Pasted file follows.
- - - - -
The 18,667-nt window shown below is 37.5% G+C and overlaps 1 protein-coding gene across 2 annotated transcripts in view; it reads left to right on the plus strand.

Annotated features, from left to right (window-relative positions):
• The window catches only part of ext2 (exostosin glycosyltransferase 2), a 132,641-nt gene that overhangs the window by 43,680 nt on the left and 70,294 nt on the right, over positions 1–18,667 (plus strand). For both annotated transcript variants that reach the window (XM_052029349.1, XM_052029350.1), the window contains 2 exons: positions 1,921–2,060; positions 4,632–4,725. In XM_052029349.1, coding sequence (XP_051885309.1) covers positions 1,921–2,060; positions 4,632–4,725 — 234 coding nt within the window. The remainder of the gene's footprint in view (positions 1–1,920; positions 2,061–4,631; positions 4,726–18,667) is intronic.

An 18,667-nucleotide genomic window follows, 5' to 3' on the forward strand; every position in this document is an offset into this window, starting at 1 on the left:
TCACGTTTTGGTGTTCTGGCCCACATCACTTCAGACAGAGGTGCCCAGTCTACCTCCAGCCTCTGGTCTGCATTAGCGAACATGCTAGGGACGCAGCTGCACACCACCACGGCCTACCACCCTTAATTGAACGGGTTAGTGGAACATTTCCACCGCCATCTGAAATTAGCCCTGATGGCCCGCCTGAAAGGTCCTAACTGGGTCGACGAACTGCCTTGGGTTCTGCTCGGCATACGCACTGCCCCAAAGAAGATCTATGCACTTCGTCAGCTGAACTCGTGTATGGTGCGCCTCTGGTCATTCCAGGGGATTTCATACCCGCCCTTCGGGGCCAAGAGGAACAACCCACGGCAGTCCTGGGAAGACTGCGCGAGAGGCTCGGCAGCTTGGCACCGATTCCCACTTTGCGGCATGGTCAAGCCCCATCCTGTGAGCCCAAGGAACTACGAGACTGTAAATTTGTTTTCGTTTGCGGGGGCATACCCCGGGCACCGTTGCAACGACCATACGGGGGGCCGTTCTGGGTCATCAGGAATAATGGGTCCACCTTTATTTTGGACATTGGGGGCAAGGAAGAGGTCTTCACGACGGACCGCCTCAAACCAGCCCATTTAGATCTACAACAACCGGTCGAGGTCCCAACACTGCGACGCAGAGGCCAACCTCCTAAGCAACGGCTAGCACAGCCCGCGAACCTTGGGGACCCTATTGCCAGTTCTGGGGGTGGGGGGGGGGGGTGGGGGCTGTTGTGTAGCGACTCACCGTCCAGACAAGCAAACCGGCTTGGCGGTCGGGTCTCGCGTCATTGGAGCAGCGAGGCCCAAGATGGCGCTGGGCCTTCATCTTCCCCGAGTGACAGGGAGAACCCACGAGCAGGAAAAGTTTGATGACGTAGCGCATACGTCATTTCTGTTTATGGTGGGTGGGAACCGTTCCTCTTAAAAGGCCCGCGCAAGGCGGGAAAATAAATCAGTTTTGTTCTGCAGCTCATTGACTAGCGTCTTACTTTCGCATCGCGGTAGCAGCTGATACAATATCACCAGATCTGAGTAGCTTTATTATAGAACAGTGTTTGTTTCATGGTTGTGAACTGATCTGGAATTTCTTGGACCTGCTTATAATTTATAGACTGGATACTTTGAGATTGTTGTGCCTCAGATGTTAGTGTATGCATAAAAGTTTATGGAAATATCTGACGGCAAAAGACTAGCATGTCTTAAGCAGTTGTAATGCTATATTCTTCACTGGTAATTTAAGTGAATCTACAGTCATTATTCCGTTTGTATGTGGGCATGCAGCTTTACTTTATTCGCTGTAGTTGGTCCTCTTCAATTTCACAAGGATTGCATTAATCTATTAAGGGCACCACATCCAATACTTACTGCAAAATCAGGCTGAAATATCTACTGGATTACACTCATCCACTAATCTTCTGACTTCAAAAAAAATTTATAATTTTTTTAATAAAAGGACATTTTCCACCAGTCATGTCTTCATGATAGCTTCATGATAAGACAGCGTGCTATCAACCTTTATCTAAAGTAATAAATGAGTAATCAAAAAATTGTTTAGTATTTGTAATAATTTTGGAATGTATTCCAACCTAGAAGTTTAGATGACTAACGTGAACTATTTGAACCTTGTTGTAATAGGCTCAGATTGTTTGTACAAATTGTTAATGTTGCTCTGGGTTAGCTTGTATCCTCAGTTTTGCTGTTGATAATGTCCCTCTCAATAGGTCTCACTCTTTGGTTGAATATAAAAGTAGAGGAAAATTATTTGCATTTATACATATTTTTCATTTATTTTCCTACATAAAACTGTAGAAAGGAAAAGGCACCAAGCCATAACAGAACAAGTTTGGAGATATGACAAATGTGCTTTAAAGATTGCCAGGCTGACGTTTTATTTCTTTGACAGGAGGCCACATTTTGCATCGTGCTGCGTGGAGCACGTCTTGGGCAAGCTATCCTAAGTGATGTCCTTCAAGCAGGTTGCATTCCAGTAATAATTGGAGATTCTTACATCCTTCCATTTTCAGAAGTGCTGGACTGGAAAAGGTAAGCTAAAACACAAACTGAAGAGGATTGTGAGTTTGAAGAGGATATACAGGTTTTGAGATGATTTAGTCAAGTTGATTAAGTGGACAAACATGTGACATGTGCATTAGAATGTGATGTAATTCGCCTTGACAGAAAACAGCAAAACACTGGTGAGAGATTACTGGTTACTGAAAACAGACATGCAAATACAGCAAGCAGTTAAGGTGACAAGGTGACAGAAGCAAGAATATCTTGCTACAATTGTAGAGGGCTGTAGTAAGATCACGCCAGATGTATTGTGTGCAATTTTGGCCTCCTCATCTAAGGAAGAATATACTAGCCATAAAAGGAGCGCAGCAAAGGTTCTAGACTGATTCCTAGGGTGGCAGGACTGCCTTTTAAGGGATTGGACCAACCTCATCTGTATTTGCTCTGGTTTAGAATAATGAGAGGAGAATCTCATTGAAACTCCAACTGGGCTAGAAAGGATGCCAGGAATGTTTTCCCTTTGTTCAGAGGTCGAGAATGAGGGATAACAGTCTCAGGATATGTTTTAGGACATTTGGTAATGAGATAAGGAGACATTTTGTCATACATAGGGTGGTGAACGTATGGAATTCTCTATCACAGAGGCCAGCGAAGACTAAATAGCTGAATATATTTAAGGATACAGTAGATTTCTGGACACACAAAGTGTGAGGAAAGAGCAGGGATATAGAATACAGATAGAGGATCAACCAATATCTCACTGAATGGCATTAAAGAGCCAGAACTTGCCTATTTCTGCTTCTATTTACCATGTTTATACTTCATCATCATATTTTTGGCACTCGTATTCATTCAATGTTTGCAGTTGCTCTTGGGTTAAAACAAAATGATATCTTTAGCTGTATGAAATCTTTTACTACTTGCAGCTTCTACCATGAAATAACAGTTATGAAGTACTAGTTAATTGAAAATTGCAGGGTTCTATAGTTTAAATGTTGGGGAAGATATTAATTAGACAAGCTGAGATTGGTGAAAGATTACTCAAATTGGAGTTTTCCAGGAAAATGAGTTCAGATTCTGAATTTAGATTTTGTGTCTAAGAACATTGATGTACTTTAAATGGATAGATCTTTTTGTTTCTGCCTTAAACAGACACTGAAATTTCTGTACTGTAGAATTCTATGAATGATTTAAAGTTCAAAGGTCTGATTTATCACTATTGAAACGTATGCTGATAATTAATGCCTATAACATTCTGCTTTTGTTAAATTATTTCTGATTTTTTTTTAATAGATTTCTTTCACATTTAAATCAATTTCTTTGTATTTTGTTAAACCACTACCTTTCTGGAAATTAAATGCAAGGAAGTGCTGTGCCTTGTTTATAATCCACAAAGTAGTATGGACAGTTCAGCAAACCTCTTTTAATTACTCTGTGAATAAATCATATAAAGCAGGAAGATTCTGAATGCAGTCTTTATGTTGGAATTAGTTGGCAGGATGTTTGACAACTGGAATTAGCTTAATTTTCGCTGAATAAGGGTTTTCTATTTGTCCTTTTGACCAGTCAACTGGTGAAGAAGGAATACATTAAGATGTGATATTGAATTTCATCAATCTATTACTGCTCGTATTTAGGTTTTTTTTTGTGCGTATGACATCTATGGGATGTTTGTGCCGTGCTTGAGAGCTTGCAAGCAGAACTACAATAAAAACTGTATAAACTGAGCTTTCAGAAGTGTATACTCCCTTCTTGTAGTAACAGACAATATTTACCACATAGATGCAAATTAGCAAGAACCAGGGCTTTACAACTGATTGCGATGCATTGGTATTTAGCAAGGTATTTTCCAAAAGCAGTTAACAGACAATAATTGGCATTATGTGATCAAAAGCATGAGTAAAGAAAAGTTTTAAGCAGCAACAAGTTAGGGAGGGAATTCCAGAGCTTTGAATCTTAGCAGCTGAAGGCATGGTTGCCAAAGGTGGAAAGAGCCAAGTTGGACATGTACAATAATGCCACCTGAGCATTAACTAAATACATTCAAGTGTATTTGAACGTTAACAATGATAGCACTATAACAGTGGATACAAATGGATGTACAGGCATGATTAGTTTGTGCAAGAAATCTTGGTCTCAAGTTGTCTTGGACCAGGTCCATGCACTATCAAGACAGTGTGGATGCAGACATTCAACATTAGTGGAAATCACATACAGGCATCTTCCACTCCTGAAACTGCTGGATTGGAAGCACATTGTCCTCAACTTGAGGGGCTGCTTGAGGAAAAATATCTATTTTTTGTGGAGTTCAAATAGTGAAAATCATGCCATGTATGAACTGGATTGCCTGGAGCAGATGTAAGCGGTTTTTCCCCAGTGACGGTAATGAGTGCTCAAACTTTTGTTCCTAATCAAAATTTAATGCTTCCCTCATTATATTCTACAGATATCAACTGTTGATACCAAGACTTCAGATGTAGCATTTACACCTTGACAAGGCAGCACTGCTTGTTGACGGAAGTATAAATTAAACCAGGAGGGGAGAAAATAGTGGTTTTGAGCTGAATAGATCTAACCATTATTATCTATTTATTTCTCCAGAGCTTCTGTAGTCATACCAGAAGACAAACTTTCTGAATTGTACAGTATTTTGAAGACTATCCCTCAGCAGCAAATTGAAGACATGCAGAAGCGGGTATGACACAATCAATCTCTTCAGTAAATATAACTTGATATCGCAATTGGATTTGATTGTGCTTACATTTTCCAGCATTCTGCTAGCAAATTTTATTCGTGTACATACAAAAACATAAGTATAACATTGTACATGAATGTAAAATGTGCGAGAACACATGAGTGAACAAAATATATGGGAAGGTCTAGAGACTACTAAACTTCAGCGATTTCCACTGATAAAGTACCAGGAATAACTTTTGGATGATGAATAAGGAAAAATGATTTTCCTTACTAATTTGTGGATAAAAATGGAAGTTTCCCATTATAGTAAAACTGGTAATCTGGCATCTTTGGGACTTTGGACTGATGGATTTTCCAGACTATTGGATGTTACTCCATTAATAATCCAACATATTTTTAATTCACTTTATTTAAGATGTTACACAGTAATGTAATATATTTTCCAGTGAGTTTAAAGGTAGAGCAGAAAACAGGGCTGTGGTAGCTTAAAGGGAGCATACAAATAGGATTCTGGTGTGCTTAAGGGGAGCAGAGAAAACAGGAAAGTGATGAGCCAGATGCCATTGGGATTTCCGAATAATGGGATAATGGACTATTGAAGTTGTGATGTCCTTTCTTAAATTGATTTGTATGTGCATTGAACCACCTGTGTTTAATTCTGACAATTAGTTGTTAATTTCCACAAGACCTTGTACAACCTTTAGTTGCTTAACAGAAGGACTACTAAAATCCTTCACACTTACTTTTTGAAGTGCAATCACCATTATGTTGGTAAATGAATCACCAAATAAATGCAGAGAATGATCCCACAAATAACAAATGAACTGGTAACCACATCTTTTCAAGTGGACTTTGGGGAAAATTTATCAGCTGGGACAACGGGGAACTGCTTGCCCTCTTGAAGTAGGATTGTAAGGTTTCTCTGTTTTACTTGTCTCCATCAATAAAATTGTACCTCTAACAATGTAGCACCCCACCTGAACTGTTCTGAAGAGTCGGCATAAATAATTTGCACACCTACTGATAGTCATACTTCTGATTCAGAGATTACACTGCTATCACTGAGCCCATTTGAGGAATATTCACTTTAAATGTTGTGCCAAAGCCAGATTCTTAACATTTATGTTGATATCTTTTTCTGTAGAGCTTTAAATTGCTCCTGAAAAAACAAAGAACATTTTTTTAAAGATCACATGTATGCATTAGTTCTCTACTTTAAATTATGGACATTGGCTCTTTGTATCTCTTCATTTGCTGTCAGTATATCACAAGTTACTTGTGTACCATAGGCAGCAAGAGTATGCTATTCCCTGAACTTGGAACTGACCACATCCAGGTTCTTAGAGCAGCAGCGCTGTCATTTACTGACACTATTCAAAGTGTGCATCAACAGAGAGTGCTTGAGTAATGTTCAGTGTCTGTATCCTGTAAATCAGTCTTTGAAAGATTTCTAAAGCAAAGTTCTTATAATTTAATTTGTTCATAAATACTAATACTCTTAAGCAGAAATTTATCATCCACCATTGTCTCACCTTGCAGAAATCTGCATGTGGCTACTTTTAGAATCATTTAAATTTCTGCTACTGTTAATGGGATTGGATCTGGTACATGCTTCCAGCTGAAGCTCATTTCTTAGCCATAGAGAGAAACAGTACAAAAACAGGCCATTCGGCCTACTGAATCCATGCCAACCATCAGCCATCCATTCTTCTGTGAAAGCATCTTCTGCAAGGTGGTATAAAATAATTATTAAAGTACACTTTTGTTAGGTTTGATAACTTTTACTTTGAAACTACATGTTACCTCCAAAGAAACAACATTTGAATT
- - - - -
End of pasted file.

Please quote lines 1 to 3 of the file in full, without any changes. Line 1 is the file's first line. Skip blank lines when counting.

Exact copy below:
The 18,667-nt window shown below is 37.5% G+C and overlaps 1 protein-coding gene across 2 annotated transcripts in view; it reads left to right on the plus strand.

Annotated features, from left to right (window-relative positions):
• The window catches only part of ext2 (exostosin glycosyltransferase 2), a 132,641-nt gene that overhangs the window by 43,680 nt on the left and 70,294 nt on the right, over positions 1–18,667 (plus strand). For both annotated transcript variants that reach the window (XM_052029349.1, XM_052029350.1), the window contains 2 exons: positions 1,921–2,060; positions 4,632–4,725. In XM_052029349.1, coding sequence (XP_051885309.1) covers positions 1,921–2,060; positions 4,632–4,725 — 234 coding nt within the window. The remainder of the gene's footprint in view (positions 1–1,920; positions 2,061–4,631; positions 4,726–18,667) is intronic.